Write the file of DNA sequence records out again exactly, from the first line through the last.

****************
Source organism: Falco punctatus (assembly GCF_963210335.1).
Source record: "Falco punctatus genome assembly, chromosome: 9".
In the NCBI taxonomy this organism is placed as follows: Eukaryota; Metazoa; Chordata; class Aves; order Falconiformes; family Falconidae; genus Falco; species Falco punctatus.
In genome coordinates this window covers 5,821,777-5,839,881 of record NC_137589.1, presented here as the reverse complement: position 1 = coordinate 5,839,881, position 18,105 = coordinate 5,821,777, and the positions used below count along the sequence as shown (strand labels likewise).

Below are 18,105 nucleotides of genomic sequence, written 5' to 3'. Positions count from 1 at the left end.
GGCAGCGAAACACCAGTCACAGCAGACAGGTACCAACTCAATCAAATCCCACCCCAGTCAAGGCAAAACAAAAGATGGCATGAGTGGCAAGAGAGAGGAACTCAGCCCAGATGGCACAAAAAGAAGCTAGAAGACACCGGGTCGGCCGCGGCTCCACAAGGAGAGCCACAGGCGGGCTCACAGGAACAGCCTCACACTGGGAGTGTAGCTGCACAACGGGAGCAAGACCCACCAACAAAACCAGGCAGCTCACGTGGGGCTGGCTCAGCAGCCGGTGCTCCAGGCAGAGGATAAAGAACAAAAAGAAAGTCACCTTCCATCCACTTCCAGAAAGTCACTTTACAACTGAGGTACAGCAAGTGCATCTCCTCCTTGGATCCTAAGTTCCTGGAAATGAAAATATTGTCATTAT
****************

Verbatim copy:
Source organism: Falco punctatus (assembly GCF_963210335.1).
Source record: "Falco punctatus genome assembly, chromosome: 9".
In the NCBI taxonomy this organism is placed as follows: Eukaryota; Metazoa; Chordata; class Aves; order Falconiformes; family Falconidae; genus Falco; species Falco punctatus.
In genome coordinates this window covers 5,821,777-5,839,881 of record NC_137589.1, presented here as the reverse complement: position 1 = coordinate 5,839,881, position 18,105 = coordinate 5,821,777, and the positions used below count along the sequence as shown (strand labels likewise).

Below are 18,105 nucleotides of genomic sequence, written 5' to 3'. Positions count from 1 at the left end.
GGCAGCGAAACACCAGTCACAGCAGACAGGTACCAACTCAATCAAATCCCACCCCAGTCAAGGCAAAACAAAAGATGGCATGAGTGGCAAGAGAGAGGAACTCAGCCCAGATGGCACAAAAAGAAGCTAGAAGACACCGGGTCGGCCGCGGCTCCACAAGGAGAGCCACAGGCGGGCTCACAGGAACAGCCTCACACTGGGAGTGTAGCTGCACAACGGGAGCAAGACCCACCAACAAAACCAGGCAGCTCACGTGGGGCTGGCTCAGCAGCCGGTGCTCCAGGCAGAGGATAAAGAACAAAAAGAAAGTCACCTTCCATCCACTTCCAGAAAGTCACTTTACAACTGAGGTACAGCAAGTGCATCTCCTCCTTGGATCCTAAGTTCCTGGAAATGAAAATATTGTCATTAT